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Anatomy of an Obama Stump Speech


As for Barack Obama, delivering a rousing stump speech is one of his strongest abilities. Since the earliest primaries, Obama has filled giant arenas with screaming crowds. As with Hillary Clinton's stump speech, Obama's speech has also evolved.

As NPR's Don Gonyea reports, some of those changes reflect a recognition of Clinton's resurgence.

DON GONYEA: There is one big theme that has remained a constant in the Barack Obama stump speech over the course of this long campaign. It's that Washington needs to change. Here's how the senator started his remarks on Saturday in Indianapolis.

Senator BARACK OBAMA (Democrat, Illinois): When I began this campaign for the presidency, I said I was running because I believe that the size of our challenges had outgrown the smallness of our politics in Washington. The pettiness, the game-playing, the influence-peddling that always prevents us from solving the problems we face year after year after year.

GONYEA: And to Obama, Hillary Clinton represents that old way of doing things. But Obama, mindful that he has been losing the white working class vote to Clinton this year, has lately been infusing his speeches with some populist seasoning. He talks about how the economy isn't working for people, and he tells of the hard times people he meets every day are facing.

SEN. OBAMA: I think of the young man I met in Pennsylvania who lost his job but can afford the gas to drive around and look for a new one, or the woman from Anderson who just lost her job and her pension and her insurance when the Delphi plant closed, even while the top executives walked away with multi-million dollar bonuses.

(Soundbite of cheering)

GONYEA: The prescription he offers includes tougher trade laws, a new commitment to alternative fuels and energy research, and he says, ending the Iraq war to free up billions of dollars every week. There is something else Obama has been doing lately though. Sure, he's a household name after the year he's had, but do people in Indiana and North Carolina really know him? In case they don't, his own personal story has moved front and center.

SEN. OBAMA: This is the country that gave my grandfather a chance to go to college on the GI bill when he came home from World War II; a country that gave him and my grandmother, the small-town couple from Kansas, the chance to buy their first home with a loan from the government. This is the country that made it possible for my mother, a single parent who had to go on food stamps at one point, to send my sister and me to the best schools in the country with the help of scholarships.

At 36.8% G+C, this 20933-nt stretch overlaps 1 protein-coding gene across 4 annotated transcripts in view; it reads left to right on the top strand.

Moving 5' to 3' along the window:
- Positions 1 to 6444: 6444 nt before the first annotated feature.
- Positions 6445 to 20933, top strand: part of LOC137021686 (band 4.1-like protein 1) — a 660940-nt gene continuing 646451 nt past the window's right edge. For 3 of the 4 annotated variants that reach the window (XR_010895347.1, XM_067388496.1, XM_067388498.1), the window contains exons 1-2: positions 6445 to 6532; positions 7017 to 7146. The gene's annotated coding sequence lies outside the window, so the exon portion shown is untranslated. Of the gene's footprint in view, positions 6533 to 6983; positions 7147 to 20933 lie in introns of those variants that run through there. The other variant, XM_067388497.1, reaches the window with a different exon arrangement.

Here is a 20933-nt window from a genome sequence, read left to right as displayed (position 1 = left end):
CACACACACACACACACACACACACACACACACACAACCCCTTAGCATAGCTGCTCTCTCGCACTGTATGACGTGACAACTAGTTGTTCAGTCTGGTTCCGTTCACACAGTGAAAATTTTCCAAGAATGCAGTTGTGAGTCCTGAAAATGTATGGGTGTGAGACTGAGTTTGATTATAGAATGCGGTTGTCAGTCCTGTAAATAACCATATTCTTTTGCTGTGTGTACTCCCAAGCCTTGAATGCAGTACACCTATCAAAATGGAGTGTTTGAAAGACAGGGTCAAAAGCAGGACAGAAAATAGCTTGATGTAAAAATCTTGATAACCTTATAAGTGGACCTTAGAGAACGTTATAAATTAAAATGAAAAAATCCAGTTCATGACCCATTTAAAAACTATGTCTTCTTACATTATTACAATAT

GONYEA: This renewed focus on the personal is also a response to the rough and tumble of the past month's campaign. There was his remark about working class voters being bitter, which prompted Senator Clinton to label him elitist, and there's the controversy surrounding the Reverend Jeremiah Wright. Obama says such things distract from real issues. He even cites Hillary Clinton's now-discredited claim of facing sniper fire on a visit to Bosnia as something that's not worth dwelling on.

SEN. OBAMA: If you decide that this election is bigger than flag pins or sniper fire or the comments of former pastor, bigger than the differences between what we look like or where we come from or what party we belong to.

GONYEA: Then get out the vote, he says, and get others to do the same. It's the call to action that closes every single Obama rally, and it's something he defines as patriotism.

Sen. SEN. OBAMA: In the face of all cynicism, all doubt, all fear, I ask you to remember what makes a nation and to believe that we can once again make this nation the land of limitless possibilities and unyielding hope, the place where you can still make it if you try. Thank you everybody. God bless you. God bless America.

GONYEA: Senator Barack Obama on the stump in Indiana over the weekend.

Don Gonyea, NPR News, Indianapolis.

NORRIS: And you can listen in full to the stump speeches of all three presidential candidates at npr.org/elections. Transcript provided by NPR, Copyright NPR.

NPR transcripts are created on a rush deadline by an NPR contractor. This text may not be in its final form and may be updated or revised in the future. Accuracy and availability may vary. The authoritative record of NPR’s programming is the audio record.

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You're most likely to find NPR's Don Gonyea on the road, in some battleground state looking for voters to sit with him at the local lunch spot, the VFW or union hall, at a campaign rally, or at their kitchen tables to tell him what's on their minds. Through countless such conversations over the course of the year, he gets a ground-level view of American elections. Gonyea is NPR's National Political Correspondent, a position he has held since 2010. His reports can be heard on all NPR News programs and at NPR.org. To hear his sound-rich stories is akin to riding in the passenger seat of his rental car, traveling through Iowa or South Carolina or Michigan or wherever, right along with him.